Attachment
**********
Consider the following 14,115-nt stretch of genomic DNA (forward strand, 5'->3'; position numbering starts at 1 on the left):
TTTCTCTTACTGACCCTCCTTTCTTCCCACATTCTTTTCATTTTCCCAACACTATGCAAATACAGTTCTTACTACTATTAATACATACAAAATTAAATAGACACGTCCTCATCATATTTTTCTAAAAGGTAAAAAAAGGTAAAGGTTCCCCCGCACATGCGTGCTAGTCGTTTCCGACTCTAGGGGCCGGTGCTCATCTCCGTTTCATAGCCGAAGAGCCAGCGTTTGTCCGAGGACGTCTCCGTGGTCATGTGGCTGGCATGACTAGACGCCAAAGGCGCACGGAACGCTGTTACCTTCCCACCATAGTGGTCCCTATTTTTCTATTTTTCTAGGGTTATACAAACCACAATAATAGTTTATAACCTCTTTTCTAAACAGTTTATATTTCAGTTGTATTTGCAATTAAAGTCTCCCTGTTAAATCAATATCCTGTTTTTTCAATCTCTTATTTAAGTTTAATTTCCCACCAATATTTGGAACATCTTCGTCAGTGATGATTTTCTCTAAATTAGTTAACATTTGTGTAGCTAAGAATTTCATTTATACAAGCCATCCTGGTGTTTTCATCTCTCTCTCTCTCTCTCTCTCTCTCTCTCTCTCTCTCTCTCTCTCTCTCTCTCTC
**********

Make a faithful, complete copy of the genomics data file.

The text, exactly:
Consider the following 14,115-nt stretch of genomic DNA (forward strand, 5'->3'; position numbering starts at 1 on the left):
TTTCTCTTACTGACCCTCCTTTCTTCCCACATTCTTTTCATTTTCCCAACACTATGCAAATACAGTTCTTACTACTATTAATACATACAAAATTAAATAGACACGTCCTCATCATATTTTTCTAAAAGGTAAAAAAAGGTAAAGGTTCCCCCGCACATGCGTGCTAGTCGTTTCCGACTCTAGGGGCCGGTGCTCATCTCCGTTTCATAGCCGAAGAGCCAGCGTTTGTCCGAGGACGTCTCCGTGGTCATGTGGCTGGCATGACTAGACGCCAAAGGCGCACGGAACGCTGTTACCTTCCCACCATAGTGGTCCCTATTTTTCTATTTTTCTAGGGTTATACAAACCACAATAATAGTTTATAACCTCTTTTCTAAACAGTTTATATTTCAGTTGTATTTGCAATTAAAGTCTCCCTGTTAAATCAATATCCTGTTTTTTCAATCTCTTATTTAAGTTTAATTTCCCACCAATATTTGGAACATCTTCGTCAGTGATGATTTTCTCTAAATTAGTTAACATTTGTGTAGCTAAGAATTTCATTTATACAAGCCATCCTGGTGTTTTCATCTCTCTCTCTCTCTCTCTCTCTCTCTCTCTCTCTCTCTCTCTCTCTCTCTCTCTC